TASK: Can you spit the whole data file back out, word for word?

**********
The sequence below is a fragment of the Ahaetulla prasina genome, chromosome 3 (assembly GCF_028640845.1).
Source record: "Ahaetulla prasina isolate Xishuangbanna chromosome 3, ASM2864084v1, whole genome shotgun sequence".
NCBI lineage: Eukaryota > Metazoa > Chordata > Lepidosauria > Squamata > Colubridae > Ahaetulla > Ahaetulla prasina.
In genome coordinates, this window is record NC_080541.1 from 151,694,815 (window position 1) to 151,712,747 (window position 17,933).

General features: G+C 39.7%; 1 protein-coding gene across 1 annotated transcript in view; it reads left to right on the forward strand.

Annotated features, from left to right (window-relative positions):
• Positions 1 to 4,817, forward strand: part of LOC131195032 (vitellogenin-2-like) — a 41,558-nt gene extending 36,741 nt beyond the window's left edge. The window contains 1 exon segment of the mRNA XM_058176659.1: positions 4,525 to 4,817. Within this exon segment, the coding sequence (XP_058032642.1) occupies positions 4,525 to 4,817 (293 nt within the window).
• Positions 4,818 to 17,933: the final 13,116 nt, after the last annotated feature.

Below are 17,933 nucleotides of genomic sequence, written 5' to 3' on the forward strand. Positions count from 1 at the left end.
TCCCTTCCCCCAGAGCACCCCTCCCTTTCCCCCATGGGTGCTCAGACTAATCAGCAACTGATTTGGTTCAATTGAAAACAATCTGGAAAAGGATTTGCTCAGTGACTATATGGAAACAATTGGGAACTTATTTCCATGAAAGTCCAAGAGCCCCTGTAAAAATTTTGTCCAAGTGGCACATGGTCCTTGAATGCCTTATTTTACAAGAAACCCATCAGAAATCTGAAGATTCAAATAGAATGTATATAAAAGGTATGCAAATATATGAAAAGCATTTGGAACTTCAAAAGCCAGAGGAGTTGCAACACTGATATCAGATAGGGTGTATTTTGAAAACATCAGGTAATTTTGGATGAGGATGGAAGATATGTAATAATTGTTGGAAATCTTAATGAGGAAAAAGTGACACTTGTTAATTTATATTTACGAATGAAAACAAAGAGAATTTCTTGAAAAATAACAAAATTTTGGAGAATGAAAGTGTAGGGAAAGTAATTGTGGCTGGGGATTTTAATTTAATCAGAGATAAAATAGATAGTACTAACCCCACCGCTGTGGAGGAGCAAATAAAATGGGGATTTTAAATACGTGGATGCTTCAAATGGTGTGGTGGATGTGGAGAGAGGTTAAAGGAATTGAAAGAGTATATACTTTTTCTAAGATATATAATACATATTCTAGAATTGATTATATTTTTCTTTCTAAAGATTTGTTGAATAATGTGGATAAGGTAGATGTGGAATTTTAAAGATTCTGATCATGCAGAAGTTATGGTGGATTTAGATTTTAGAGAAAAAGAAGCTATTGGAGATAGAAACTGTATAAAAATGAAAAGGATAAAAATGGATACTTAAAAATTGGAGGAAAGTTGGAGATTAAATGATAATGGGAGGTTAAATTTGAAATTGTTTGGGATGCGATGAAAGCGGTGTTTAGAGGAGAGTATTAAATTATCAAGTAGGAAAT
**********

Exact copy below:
The sequence below is a fragment of the Ahaetulla prasina genome, chromosome 3 (assembly GCF_028640845.1).
Source record: "Ahaetulla prasina isolate Xishuangbanna chromosome 3, ASM2864084v1, whole genome shotgun sequence".
NCBI lineage: Eukaryota > Metazoa > Chordata > Lepidosauria > Squamata > Colubridae > Ahaetulla > Ahaetulla prasina.
In genome coordinates, this window is record NC_080541.1 from 151,694,815 (window position 1) to 151,712,747 (window position 17,933).

General features: G+C 39.7%; 1 protein-coding gene across 1 annotated transcript in view; it reads left to right on the forward strand.

Annotated features, from left to right (window-relative positions):
• Positions 1 to 4,817, forward strand: part of LOC131195032 (vitellogenin-2-like) — a 41,558-nt gene extending 36,741 nt beyond the window's left edge. The window contains 1 exon segment of the mRNA XM_058176659.1: positions 4,525 to 4,817. Within this exon segment, the coding sequence (XP_058032642.1) occupies positions 4,525 to 4,817 (293 nt within the window).
• Positions 4,818 to 17,933: the final 13,116 nt, after the last annotated feature.

Below are 17,933 nucleotides of genomic sequence, written 5' to 3' on the forward strand. Positions count from 1 at the left end.
TCCCTTCCCCCAGAGCACCCCTCCCTTTCCCCCATGGGTGCTCAGACTAATCAGCAACTGATTTGGTTCAATTGAAAACAATCTGGAAAAGGATTTGCTCAGTGACTATATGGAAACAATTGGGAACTTATTTCCATGAAAGTCCAAGAGCCCCTGTAAAAATTTTGTCCAAGTGGCACATGGTCCTTGAATGCCTTATTTTACAAGAAACCCATCAGAAATCTGAAGATTCAAATAGAATGTATATAAAAGGTATGCAAATATATGAAAAGCATTTGGAACTTCAAAAGCCAGAGGAGTTGCAACACTGATATCAGATAGGGTGTATTTTGAAAACATCAGGTAATTTTGGATGAGGATGGAAGATATGTAATAATTGTTGGAAATCTTAATGAGGAAAAAGTGACACTTGTTAATTTATATTTACGAATGAAAACAAAGAGAATTTCTTGAAAAATAACAAAATTTTGGAGAATGAAAGTGTAGGGAAAGTAATTGTGGCTGGGGATTTTAATTTAATCAGAGATAAAATAGATAGTACTAACCCCACCGCTGTGGAGGAGCAAATAAAATGGGGATTTTAAATACGTGGATGCTTCAAATGGTGTGGTGGATGTGGAGAGAGGTTAAAGGAATTGAAAGAGTATATACTTTTTCTAAGATATATAATACATATTCTAGAATTGATTATATTTTTCTTTCTAAAGATTTGTTGAATAATGTGGATAAGGTAGATGTGGAATTTTAAAGATTCTGATCATGCAGAAGTTATGGTGGATTTAGATTTTAGAGAAAAAGAAGCTATTGGAGATAGAAACTGTATAAAAATGAAAAGGATAAAAATGGATACTTAAAAATTGGAGGAAAGTTGGAGATTAAATGATAATGGGAGGTTAAATTTGAAATTGTTTGGGATGCGATGAAAGCGGTGTTTAGAGGAGAGTATTAAATTATCAAGTAGGAAAT